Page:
Campaigner-in-Chief Obama’s Bad Week of SpeechesPosted by chris on Apr 5, 2012
For those that have been paying attention this week, it is not hard to notice that Campaigner-in-Chief Obama’s speeches have taken on a spirited, combative tone. Perhaps at the urging of his advisors, Obama has dropped the hopey-changey lofted rhetoric in favor of finger-pointing, direct challenges to his dissenters and an emphatic confidence in his own abilities that borders on cockiness.
Take, for instance, the President’s speech on Monday in the White House Rose Garden in which he accused the Supreme Court of “judicial activism” by “unelected leaders” if they were to strike down his massive takeover of the American health care system. He then went on to call any actions taken by the U.S. Supreme Court that would result in the overturning of a federal law “unprecedented”. This rhetorical overstep by President Obama drew the ire of many, including Senate Minority Leader Mitch McConnell, who said:
“Elected leaders have an obligation to protect our system of checks and balances. The President, more than anyone else, has an obligation to uphold the legitimacy of our judicial system. But his remarks on the Court reflect not only an attempt to influence the outcome, but a preview of Democrat attacks to come if they don’t get their way.
“Only someone who would browbeat the Court during the State of the Union, and whose administration stifled speech during the health care debate, would try to intimidate the Court while it’s deliberating one of the most consequential cases of our time. This president’s attempt to intimidate the Supreme Court falls well beyond distasteful politics; it demonstrates a fundamental lack of respect for our system of checks and balances.”
In addition to the outrage of elected officials, even the court system is appalled by the President’s apparent misunderstanding of judicial review and the standing precedence of the past 200 years of the U.S. Supreme Court. On Tuesday, a three-judge panel for the 5th Circuit Court of Appeals ordered that the U.S. Department of Justice to “explain by Thursday whether the administration believes judges have the power to strike down a federal law.”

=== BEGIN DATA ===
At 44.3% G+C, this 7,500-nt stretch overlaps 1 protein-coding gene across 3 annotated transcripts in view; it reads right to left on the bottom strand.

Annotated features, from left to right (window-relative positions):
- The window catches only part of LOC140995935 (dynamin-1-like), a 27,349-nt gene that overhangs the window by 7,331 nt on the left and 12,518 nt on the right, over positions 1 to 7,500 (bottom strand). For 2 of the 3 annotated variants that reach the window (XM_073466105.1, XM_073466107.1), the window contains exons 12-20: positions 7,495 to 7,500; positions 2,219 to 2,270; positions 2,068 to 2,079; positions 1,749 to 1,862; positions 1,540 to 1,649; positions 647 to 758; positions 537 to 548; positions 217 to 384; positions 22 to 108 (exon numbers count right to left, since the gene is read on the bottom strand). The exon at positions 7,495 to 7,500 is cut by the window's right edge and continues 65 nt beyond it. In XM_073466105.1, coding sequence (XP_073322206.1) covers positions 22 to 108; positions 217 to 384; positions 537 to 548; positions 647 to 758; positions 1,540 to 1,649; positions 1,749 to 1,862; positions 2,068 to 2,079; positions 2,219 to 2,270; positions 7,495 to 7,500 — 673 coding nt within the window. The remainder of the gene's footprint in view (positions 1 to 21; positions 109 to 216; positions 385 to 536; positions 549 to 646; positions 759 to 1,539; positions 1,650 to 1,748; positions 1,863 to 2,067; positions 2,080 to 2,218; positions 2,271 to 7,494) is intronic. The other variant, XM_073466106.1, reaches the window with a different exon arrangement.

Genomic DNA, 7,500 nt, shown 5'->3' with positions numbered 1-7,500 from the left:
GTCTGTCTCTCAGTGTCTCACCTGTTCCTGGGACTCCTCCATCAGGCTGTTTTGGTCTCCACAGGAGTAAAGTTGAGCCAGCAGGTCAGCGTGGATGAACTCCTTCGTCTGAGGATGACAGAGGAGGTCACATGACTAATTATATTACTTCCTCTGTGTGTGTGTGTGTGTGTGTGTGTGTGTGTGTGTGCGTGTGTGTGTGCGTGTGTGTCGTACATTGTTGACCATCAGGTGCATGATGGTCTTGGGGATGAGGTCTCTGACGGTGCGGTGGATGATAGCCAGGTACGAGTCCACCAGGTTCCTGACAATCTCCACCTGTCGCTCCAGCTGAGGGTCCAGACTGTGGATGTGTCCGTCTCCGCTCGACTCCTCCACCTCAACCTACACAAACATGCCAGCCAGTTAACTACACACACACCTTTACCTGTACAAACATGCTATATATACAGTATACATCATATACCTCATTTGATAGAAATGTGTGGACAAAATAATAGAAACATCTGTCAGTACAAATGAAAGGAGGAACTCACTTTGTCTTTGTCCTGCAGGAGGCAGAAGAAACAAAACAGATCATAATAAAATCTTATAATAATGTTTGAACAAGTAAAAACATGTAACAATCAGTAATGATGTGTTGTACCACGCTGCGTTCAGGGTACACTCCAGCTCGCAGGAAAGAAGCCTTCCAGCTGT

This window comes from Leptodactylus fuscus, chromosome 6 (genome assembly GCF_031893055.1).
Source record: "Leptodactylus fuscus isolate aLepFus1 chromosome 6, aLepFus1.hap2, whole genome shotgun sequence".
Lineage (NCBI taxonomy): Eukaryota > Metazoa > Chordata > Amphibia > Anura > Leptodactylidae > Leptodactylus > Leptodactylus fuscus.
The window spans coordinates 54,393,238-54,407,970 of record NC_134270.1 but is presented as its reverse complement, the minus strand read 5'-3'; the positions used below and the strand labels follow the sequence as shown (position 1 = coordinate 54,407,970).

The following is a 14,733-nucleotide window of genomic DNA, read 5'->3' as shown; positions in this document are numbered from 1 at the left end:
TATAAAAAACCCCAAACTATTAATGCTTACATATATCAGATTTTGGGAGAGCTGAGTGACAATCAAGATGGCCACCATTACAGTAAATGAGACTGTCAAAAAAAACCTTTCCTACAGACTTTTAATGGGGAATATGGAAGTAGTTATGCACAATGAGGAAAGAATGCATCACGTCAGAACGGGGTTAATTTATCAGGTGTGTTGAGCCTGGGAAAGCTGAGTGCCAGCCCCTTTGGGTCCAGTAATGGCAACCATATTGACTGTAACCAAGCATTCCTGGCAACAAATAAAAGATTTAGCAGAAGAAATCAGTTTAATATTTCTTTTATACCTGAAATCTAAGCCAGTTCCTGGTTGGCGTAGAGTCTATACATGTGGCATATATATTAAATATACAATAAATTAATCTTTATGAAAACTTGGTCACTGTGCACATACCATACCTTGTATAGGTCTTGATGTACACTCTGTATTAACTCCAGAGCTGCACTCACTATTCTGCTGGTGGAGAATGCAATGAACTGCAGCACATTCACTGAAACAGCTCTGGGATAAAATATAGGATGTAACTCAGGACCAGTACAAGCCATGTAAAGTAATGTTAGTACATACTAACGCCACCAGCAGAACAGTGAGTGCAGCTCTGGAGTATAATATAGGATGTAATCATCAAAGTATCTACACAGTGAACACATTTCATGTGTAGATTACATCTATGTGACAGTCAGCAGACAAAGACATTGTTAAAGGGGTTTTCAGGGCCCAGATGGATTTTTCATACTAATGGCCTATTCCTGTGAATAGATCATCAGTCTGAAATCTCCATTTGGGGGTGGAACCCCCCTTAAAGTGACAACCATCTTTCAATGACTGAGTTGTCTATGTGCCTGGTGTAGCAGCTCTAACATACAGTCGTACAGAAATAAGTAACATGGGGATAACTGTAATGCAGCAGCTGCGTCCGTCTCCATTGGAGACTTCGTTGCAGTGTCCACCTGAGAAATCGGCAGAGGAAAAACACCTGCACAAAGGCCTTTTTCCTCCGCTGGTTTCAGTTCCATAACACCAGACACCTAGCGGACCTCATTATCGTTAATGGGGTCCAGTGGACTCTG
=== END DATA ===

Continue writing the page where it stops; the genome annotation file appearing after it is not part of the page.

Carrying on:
Says CBS News: “Overturning a law of course would not be unprecedented — since the Supreme Court since 1803 has asserted the power to strike down laws it interprets as unconstitutional. The three-judge appellate court appears to be asking the administration to admit that basic premise — despite the president’s remarks that implied the contrary. The panel ordered the Justice Department to submit a three-page, single-spaced letter by noon Thursday addressing whether the Executive Branch believes courts have such power.”
Remarkably, the President followed this errant misstep with a speech to the Associated Press on Tuesday that many feel is his most partisan rhetorical black hole of the 2012 campaign season. Focusing on the Republican budget plan rolled out in the House of Representatives this week, Obama delivered what was considered by Guy Benson, Editor of Townhall, as his “worst speech ever.” Continued Benson: “Today we witnessed something truly remarkable. Barack Obama managed to out-do himself by uncorking what very well may have been the most dishonest, demagogic, and bitterly partisan speech of his presidency.”
Despite failing to receive a single vote in the U.S. House of Representatives on his FY2013 Budget Proposal (it failed 414-0), President Obama instead focused on his partisan disagreements with the Republican plan. It is evident, then, that the President has no intention of running on his own record from his first term in the White House. Intently focused on widening the partisan divide in Washington, the Campaigner-in-Chief will continue to resort to cheap political gamesmanship, scare tactics and felonious rhetoric to persuade the voters of America to hold everyone accountable except for himself in November.
I can just see the Obama 2012 bumper stickers now: “Hey, it could always be worse!”